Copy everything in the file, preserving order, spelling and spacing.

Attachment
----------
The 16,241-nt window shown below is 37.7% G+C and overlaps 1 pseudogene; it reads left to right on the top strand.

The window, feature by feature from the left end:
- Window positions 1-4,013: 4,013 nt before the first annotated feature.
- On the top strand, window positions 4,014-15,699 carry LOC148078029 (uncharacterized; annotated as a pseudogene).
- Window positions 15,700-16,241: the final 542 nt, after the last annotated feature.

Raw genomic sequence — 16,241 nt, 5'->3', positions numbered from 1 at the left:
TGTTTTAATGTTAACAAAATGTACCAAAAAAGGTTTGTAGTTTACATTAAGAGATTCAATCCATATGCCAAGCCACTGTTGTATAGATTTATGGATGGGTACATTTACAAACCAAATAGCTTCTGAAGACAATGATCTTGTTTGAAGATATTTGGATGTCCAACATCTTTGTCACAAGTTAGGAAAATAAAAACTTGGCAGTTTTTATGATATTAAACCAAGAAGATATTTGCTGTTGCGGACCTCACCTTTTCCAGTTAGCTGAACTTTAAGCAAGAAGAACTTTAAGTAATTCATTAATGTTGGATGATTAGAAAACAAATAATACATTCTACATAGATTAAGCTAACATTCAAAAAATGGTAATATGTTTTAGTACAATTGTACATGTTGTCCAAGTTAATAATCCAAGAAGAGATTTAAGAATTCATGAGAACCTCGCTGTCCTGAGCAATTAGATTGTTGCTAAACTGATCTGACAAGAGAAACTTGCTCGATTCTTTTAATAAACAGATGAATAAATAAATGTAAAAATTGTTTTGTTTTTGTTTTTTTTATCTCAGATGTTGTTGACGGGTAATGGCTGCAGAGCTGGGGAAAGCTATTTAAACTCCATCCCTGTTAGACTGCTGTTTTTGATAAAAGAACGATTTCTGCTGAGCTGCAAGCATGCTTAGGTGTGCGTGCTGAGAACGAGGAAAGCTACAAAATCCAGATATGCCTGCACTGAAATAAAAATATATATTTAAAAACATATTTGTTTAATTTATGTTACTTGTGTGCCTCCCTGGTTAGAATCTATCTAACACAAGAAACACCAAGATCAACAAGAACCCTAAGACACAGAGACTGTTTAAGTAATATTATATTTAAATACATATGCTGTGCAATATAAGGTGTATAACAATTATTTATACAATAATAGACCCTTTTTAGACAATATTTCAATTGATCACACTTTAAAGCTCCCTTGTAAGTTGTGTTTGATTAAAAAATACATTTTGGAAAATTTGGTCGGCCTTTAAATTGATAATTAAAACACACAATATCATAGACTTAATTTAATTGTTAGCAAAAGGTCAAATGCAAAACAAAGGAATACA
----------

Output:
The 16,241-nt window shown below is 37.7% G+C and overlaps 1 pseudogene; it reads left to right on the top strand.

The window, feature by feature from the left end:
- Window positions 1-4,013: 4,013 nt before the first annotated feature.
- On the top strand, window positions 4,014-15,699 carry LOC148078029 (uncharacterized; annotated as a pseudogene).
- Window positions 15,700-16,241: the final 542 nt, after the last annotated feature.

Raw genomic sequence — 16,241 nt, 5'->3', positions numbered from 1 at the left:
TGTTTTAATGTTAACAAAATGTACCAAAAAAGGTTTGTAGTTTACATTAAGAGATTCAATCCATATGCCAAGCCACTGTTGTATAGATTTATGGATGGGTACATTTACAAACCAAATAGCTTCTGAAGACAATGATCTTGTTTGAAGATATTTGGATGTCCAACATCTTTGTCACAAGTTAGGAAAATAAAAACTTGGCAGTTTTTATGATATTAAACCAAGAAGATATTTGCTGTTGCGGACCTCACCTTTTCCAGTTAGCTGAACTTTAAGCAAGAAGAACTTTAAGTAATTCATTAATGTTGGATGATTAGAAAACAAATAATACATTCTACATAGATTAAGCTAACATTCAAAAAATGGTAATATGTTTTAGTACAATTGTACATGTTGTCCAAGTTAATAATCCAAGAAGAGATTTAAGAATTCATGAGAACCTCGCTGTCCTGAGCAATTAGATTGTTGCTAAACTGATCTGACAAGAGAAACTTGCTCGATTCTTTTAATAAACAGATGAATAAATAAATGTAAAAATTGTTTTGTTTTTGTTTTTTTTATCTCAGATGTTGTTGACGGGTAATGGCTGCAGAGCTGGGGAAAGCTATTTAAACTCCATCCCTGTTAGACTGCTGTTTTTGATAAAAGAACGATTTCTGCTGAGCTGCAAGCATGCTTAGGTGTGCGTGCTGAGAACGAGGAAAGCTACAAAATCCAGATATGCCTGCACTGAAATAAAAATATATATTTAAAAACATATTTGTTTAATTTATGTTACTTGTGTGCCTCCCTGGTTAGAATCTATCTAACACAAGAAACACCAAGATCAACAAGAACCCTAAGACACAGAGACTGTTTAAGTAATATTATATTTAAATACATATGCTGTGCAATATAAGGTGTATAACAATTATTTATACAATAATAGACCCTTTTTAGACAATATTTCAATTGATCACACTTTAAAGCTCCCTTGTAAGTTGTGTTTGATTAAAAAATACATTTTGGAAAATTTGGTCGGCCTTTAAATTGATAATTAAAACACACAATATCATAGACTTAATTTAATTGTTAGCAAAAGGTCAAATGCAAAACAAAGGAATACA